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Thanksgiving Around the World

In the United States, there was a celebration in 1621 by the Pilgrims in New England sharing a feast with their Native American neighbors, who had made it possible for them to survive the harsh wilderness. Thanksgiving was lost for many years, until President Lincoln made it a national holiday to be held the last Thursday in November in 1863.

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Bless You

“Bless you” or “God bless you” is something people automatically say when they hear somebody sneeze. This practice dates back to at least AD 77. Some people suggest that it came from the folk belief that a person’s soul could be thrown from their body when they sneeze, thus opening to an invasion by the devil or evil spirits. In this case, “bless you” is a type of shield against evil. Other people have suggested that in the past people thought the heart stopped beating during a sneeze, and thus “bless you” encourages the heart to keep beating.

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Happy Halloween

Elves and Their Destruction

Huldufólk, the hidden people, are said to be a type of elves that live in Iceland who are our size, wear grey clothes, and have black hair. They inhabit rocks or use them as chapels. These rocks are not supposed to be moved or otherwise messed with, or the elves will be disturbed and will show their displeasure.

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Pet Names

Are you looking for something new to call your loved one? Here are some ideas from around the world:

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Strange Laws

Getting ready to travel somewhere? Make sure you check up on international laws because some laws you might not believe are real.

  1. Vicks inhalers are forbidden in Japan due to strict anti-stimulant drug laws.
  2. It is forbidden to eat or drink on church steps or near other public buildings in Italy.
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September 19th is “Talk like a Pirate” day. The holiday was created in 1995 by John Baur (“Ol’ Chumbucket”) and Mark Summers (“Cap’n Slappy”), but didn’t receive media attention until humor columnist Dave Berry shed light on it. Today it’s celebrated around the world.

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A Messy Tomato Food Fight

An abundance of tomatoes turns into a food fight festival in Spain every year. The event is called “La Tomatina.”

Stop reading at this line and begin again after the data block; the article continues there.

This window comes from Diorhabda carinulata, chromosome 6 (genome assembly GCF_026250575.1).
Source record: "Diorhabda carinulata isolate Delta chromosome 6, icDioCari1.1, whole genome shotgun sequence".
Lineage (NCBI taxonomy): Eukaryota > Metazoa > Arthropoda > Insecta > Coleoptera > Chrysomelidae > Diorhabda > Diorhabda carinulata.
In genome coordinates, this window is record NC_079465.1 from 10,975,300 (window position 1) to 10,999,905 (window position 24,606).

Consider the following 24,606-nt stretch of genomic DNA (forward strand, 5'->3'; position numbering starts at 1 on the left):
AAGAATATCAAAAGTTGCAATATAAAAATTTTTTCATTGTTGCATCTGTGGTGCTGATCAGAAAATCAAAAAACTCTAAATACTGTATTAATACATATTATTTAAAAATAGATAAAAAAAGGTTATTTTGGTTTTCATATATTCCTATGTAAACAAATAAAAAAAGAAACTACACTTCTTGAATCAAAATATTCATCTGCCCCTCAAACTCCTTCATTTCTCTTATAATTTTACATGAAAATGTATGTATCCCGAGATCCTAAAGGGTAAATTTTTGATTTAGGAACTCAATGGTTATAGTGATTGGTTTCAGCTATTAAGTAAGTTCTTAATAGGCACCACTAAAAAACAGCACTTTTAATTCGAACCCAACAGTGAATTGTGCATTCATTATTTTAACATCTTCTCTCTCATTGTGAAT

It has been so successful that there the city of Buñol is now selling tickets to this event and only letting 20,000 people join in the fun that will last just one hour. The cleanup process involves the city cleaning the street with firetrucks using water from an ancient Roman aqueduct which, due to the acidity in the tomatoes, leaves the streets very clean. The messy fighters go to the nearby river to clean themselves. Some residents stand by with a hose in hand to rinse passing fighters off.

Take a look at this messy fun:

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We hope that everyone has had an amazing and relaxing summer. With summer coming to an end, World Translation Center wanted to remind you we don’t take a summer break. World Translation Center is here round the clock for all of your translation needs, from document translation services to software localization and everything in between. With an extensive team of professionals World Translation Center offers quality service at reasonable prices in over 150 languages.

We look forward to hearing from you.
The WTC Team

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Awesome Foreign Words Related to Food That Don’t Exist in English, but Should

There are many words related to food in every language. There are some useful (and some not so useful) words, that don’t exist in English. In Japanese, for example, there’s a word that means eating yourself into bankruptcy, kuidaore. This word is closely related to a Georgian word, shemomedjamo, which means you keep eating, even though you’re full, because the food is so delicious. The word literally means ‘I accidentally ate the whole thing.’ I’m sure many people could use that word during Thanksgiving.

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